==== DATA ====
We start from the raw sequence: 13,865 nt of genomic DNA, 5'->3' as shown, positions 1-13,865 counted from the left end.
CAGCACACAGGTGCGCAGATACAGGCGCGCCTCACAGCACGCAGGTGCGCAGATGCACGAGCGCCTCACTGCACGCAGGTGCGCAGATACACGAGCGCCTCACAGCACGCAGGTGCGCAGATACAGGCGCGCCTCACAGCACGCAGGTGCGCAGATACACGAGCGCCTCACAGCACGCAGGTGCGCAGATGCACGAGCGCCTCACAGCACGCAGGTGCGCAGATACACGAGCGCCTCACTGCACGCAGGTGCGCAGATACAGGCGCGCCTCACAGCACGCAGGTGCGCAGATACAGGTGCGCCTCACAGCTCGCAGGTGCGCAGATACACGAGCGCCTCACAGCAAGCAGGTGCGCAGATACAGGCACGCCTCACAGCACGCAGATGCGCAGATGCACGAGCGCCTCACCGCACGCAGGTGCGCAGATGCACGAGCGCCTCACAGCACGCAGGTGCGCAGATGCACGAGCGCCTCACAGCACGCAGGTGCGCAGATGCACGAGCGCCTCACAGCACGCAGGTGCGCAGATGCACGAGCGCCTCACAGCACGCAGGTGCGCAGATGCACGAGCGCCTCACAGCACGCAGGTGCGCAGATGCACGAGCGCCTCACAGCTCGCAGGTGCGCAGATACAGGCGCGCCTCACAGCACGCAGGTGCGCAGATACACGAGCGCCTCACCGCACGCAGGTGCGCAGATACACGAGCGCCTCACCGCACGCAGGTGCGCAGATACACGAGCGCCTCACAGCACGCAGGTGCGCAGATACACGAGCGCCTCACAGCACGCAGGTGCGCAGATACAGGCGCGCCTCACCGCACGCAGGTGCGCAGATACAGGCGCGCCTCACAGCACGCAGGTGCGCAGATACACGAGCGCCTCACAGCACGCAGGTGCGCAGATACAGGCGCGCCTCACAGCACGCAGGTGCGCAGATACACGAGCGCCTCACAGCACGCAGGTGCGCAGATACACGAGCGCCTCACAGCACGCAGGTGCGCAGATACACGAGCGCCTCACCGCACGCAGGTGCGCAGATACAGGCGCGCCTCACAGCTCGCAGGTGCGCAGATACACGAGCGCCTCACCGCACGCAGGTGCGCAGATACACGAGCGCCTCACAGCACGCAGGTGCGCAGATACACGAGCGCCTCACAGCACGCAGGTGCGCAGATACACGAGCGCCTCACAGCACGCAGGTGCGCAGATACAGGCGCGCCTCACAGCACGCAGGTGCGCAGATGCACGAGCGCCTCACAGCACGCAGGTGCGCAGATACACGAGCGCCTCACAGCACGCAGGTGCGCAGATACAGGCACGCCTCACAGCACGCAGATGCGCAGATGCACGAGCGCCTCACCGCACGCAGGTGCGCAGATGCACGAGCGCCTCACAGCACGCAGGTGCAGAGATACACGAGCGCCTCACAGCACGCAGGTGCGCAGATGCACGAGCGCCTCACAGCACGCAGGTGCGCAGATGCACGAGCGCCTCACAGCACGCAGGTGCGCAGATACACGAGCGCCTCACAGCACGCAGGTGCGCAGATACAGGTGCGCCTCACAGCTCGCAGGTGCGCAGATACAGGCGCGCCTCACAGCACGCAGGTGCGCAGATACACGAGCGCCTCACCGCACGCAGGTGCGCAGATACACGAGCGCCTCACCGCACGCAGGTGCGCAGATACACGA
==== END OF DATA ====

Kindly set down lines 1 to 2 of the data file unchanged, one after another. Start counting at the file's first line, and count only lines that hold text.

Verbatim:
We start from the raw sequence: 13,865 nt of genomic DNA, 5'->3' as shown, positions 1-13,865 counted from the left end.
CAGCACACAGGTGCGCAGATACAGGCGCGCCTCACAGCACGCAGGTGCGCAGATGCACGAGCGCCTCACTGCACGCAGGTGCGCAGATACACGAGCGCCTCACAGCACGCAGGTGCGCAGATACAGGCGCGCCTCACAGCACGCAGGTGCGCAGATACACGAGCGCCTCACAGCACGCAGGTGCGCAGATGCACGAGCGCCTCACAGCACGCAGGTGCGCAGATACACGAGCGCCTCACTGCACGCAGGTGCGCAGATACAGGCGCGCCTCACAGCACGCAGGTGCGCAGATACAGGTGCGCCTCACAGCTCGCAGGTGCGCAGATACACGAGCGCCTCACAGCAAGCAGGTGCGCAGATACAGGCACGCCTCACAGCACGCAGATGCGCAGATGCACGAGCGCCTCACCGCACGCAGGTGCGCAGATGCACGAGCGCCTCACAGCACGCAGGTGCGCAGATGCACGAGCGCCTCACAGCACGCAGGTGCGCAGATGCACGAGCGCCTCACAGCACGCAGGTGCGCAGATGCACGAGCGCCTCACAGCACGCAGGTGCGCAGATGCACGAGCGCCTCACAGCACGCAGGTGCGCAGATGCACGAGCGCCTCACAGCTCGCAGGTGCGCAGATACAGGCGCGCCTCACAGCACGCAGGTGCGCAGATACACGAGCGCCTCACCGCACGCAGGTGCGCAGATACACGAGCGCCTCACCGCACGCAGGTGCGCAGATACACGAGCGCCTCACAGCACGCAGGTGCGCAGATACACGAGCGCCTCACAGCACGCAGGTGCGCAGATACAGGCGCGCCTCACCGCACGCAGGTGCGCAGATACAGGCGCGCCTCACAGCACGCAGGTGCGCAGATACACGAGCGCCTCACAGCACGCAGGTGCGCAGATACAGGCGCGCCTCACAGCACGCAGGTGCGCAGATACACGAGCGCCTCACAGCACGCAGGTGCGCAGATACACGAGCGCCTCACAGCACGCAGGTGCGCAGATACACGAGCGCCTCACCGCACGCAGGTGCGCAGATACAGGCGCGCCTCACAGCTCGCAGGTGCGCAGATACACGAGCGCCTCACCGCACGCAGGTGCGCAGATACACGAGCGCCTCACAGCACGCAGGTGCGCAGATACACGAGCGCCTCACAGCACGCAGGTGCGCAGATACACGAGCGCCTCACAGCACGCAGGTGCGCAGATACAGGCGCGCCTCACAGCACGCAGGTGCGCAGATGCACGAGCGCCTCACAGCACGCAGGTGCGCAGATACACGAGCGCCTCACAGCACGCAGGTGCGCAGATACAGGCACGCCTCACAGCACGCAGATGCGCAGATGCACGAGCGCCTCACCGCACGCAGGTGCGCAGATGCACGAGCGCCTCACAGCACGCAGGTGCAGAGATACACGAGCGCCTCACAGCACGCAGGTGCGCAGATGCACGAGCGCCTCACAGCACGCAGGTGCGCAGATGCACGAGCGCCTCACAGCACGCAGGTGCGCAGATACACGAGCGCCTCACAGCACGCAGGTGCGCAGATACAGGTGCGCCTCACAGCTCGCAGGTGCGCAGATACAGGCGCGCCTCACAGCACGCAGGTGCGCAGATACACGAGCGCCTCACCGCACGCAGGTGCGCAGATACACGAGCGCCTCACCGCACGCAGGTGCGCAGATACACGA